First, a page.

// Using Wtsapi32 (available on Windows.NET and XP)
// Get Process information using Terminal server API's
// Requirements: TCB privilege???
using HANDLE = System.IntPtr;
class ProcIdent {

[DllImport("wtsapi32", CharSet=CharSet.Auto, SetLastError=true),
SuppressUnmanagedCodeSecurityAttribute]
static extern bool WTSEnumerateProcesses (
HANDLE ProcessHandle, // handle to process (from WTSOpenServer)
int Reserved, // dmust be 0
uint Version, // must be 1
ref IntPtr ppProcessInfo, // pointer to pointer to Processinfo
ref uint pCount // no. of processes
);

[DllImport("wtsapi32", SetLastError=true),
SuppressUnmanagedCodeSecurityAttribute]
static extern IntPtr WTSOpenServer (
string ServerName // Server name (NETBIOS)
);

[DllImport("wtsapi32", SetLastError=true),
SuppressUnmanagedCodeSecurityAttribute]
static extern void WTSCloseServer (
HANDLE hServer // Handle obtained by WTSOpenServer
);

[DllImport("wtsapi32", SetLastError=true),
SuppressUnmanagedCodeSecurityAttribute]
static extern void WTSFreeMemory (
IntPtr pMemory );

[StructLayout(LayoutKind.Sequential)]
struct WTSProcessInfo {
internal uint SessionId;
internal uint ProcessId;
[MarshalAs(UnmanagedType.LPTStr)] internal string pProcessName;
internal IntPtr pUserSid;
}
[DllImport("advapi32", CharSet=CharSet.Auto)]
static extern bool ConvertSidToStringSid(
IntPtr pSID,
[In,Out,MarshalAs(UnmanagedType.LPTStr)] ref string pStringSid);

[DllImport("advapi32", CharSet=CharSet.Auto, SetLastError=true)]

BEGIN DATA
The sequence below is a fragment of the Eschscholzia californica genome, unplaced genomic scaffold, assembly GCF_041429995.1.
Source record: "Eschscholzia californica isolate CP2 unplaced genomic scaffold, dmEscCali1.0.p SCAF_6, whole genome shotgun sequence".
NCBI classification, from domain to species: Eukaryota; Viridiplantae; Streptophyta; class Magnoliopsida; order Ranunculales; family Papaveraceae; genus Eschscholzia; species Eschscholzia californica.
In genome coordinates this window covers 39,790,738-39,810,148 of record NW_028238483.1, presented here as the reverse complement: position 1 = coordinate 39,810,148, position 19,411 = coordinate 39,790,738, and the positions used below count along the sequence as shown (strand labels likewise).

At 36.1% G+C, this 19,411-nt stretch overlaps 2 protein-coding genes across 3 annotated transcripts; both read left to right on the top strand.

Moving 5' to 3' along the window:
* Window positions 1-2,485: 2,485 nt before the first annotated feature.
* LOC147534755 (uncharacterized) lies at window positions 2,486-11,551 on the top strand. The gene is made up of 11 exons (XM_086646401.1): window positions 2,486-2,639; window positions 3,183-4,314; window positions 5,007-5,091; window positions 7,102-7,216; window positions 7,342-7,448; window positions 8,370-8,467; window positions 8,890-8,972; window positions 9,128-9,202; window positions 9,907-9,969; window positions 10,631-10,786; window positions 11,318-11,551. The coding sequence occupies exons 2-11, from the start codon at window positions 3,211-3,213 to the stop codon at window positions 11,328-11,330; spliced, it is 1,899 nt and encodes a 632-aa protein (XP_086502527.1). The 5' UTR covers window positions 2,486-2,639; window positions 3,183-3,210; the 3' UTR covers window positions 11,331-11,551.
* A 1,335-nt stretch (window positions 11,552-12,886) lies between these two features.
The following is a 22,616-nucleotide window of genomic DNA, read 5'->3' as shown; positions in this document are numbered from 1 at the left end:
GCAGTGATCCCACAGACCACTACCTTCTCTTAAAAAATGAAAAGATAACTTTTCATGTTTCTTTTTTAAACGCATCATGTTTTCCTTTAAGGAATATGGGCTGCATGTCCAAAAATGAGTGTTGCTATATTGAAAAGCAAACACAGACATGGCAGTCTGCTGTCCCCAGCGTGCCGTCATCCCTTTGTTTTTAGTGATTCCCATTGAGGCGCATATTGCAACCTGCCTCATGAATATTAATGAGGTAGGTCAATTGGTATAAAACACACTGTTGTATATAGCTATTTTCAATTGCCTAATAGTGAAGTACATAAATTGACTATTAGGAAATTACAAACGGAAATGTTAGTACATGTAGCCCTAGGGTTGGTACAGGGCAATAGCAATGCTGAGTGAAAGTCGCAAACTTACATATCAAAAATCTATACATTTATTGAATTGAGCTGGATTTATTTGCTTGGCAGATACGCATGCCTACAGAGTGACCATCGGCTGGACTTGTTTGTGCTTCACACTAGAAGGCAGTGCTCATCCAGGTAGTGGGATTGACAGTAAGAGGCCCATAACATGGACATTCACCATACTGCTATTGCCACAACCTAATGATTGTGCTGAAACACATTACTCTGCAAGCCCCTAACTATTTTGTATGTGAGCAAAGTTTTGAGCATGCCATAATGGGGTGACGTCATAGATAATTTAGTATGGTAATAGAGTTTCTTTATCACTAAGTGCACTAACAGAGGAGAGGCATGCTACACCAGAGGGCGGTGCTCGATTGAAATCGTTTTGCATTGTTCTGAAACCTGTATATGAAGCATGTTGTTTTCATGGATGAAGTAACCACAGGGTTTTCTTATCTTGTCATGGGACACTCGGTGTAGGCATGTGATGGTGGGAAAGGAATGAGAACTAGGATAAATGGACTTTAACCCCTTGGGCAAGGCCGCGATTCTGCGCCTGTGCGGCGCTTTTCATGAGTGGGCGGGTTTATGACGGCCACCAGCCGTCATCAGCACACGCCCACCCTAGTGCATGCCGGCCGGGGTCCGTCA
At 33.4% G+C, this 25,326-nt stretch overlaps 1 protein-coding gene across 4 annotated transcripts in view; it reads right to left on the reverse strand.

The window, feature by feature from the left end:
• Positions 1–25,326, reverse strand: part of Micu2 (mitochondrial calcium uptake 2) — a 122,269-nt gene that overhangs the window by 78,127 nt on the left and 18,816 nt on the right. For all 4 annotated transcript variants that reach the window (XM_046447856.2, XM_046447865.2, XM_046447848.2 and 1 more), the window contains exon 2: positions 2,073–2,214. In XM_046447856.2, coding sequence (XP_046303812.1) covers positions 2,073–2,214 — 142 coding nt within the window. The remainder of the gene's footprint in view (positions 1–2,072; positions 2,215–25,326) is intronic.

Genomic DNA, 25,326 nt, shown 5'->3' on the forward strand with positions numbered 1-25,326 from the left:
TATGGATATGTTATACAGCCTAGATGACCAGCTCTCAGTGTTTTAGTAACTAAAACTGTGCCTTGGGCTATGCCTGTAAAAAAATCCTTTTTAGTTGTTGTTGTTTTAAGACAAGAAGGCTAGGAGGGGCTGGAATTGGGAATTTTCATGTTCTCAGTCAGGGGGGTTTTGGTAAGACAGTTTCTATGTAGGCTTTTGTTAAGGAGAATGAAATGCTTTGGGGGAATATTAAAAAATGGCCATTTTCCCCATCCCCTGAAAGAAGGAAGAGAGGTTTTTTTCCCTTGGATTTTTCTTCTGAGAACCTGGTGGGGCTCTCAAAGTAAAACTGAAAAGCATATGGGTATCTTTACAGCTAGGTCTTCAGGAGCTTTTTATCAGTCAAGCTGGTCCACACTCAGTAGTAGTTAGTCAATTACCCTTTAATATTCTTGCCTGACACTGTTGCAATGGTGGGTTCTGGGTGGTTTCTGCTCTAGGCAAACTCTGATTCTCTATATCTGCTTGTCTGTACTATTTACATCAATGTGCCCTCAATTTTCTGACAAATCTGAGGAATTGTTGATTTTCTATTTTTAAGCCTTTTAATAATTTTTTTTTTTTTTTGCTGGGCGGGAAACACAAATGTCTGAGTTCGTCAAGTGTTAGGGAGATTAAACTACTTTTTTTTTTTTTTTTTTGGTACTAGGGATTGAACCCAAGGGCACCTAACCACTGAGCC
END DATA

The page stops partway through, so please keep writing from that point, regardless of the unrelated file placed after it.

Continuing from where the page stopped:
static extern bool LookupAccountSid
(
string lpSystemName, // name of local or remote computer
IntPtr pSid, // security identifier
StringBuilder Account, // account name buffer
ref int cbName, // size of account name buffer
StringBuilder DomainName, // domain name
ref int cbDomainName, // size of domain name buffer
ref int peUse // SID type
);
const int ERROR_NO_MORE_ITEMS = 259;

public static void Main() {
HANDLE hServer = IntPtr.Zero;
IntPtr pInfo = IntPtr.Zero;
IntPtr pInfoSave = IntPtr.Zero;
WTSProcessInfo WTSpi; // Reference to ProcessInfo struct
uint count = 0;
int iPtr = 0;
try {
hServer = WTSOpenServer(System.Environment.MachineName);
if(hServer == IntPtr.Zero)
Console.WriteLine(Marshal.GetLastWin32Error());
if (WTSEnumerateProcesses(hServer, 0, 1, ref pInfo, ref count))
{
pInfoSave = pInfo;
Console.WriteLine("Number of processes :{0}", count);
for(int n = 0; n < count; n++) {
WTSpi = (WTSProcessInfo) Marshal.PtrToStructure(pInfo,
typeof(WTSProcessInfo) );
iPtr = (int)(pInfo) + Marshal.SizeOf(WTSpi);
pInfo = (IntPtr)(iPtr);
if(WTSpi.ProcessId != 0)
Console.WriteLine(WTSpi.pProcessName + "\t" + WTSpi.ProcessId + "\t" +
DumpAccountFromSid(WTSpi.pUserSid));
else
Console.WriteLine("Idle pseudo proc");
}
}
}
catch(Exception e)
{
Console.WriteLine(e.Message);
}
finally
{
// Free memory used by WTSEnumerateProcesses
WTSFreeMemory(pInfoSave);
// Close server handle
WTSCloseServer(hServer);
}
}

static string DumpAccountFromSid(IntPtr SID)
{
int cchAccount = 0;
int cchDomain = 0;
int snu = 0 ;
StringBuilder sb = new StringBuilder();

// Caller allocated buffer
StringBuilder Account= null;
StringBuilder Domain = null;
// Lookup account name on local system
// First call to get required buffer sizes
bool ret = LookupAccountSid(null, SID, Account, ref cchAccount, Domain,
ref cchDomain, ref snu);
if ( ret == true )
if ( Marshal.GetLastWin32Error() == ERROR_NO_MORE_ITEMS )
return "Error";
Account = new StringBuilder( cchAccount );
Domain = new StringBuilder( cchDomain );
ret = LookupAccountSid(null, SID, Account, ref cchAccount, Domain, ref
cchDomain, ref snu);
if (ret)
{
sb.Append(Domain);
sb.Append(@"\");
sb.Append(Account);
}
else
sb.Append("Win32 Error: " + Marshal.GetLastWin32Error());
return sb.ToString();
}
}

Hope this helps.

Willy.
Nov 15 '05 #9
"Willy Denoyette [MVP]" ...

- [2] uses the WTS API's which has not
the same prblems as [1], but requires
XP or higher.


Excellent!!!

It works like a charm!

Thank you very, very much!

// Bjorn A
Nov 15 '05 #10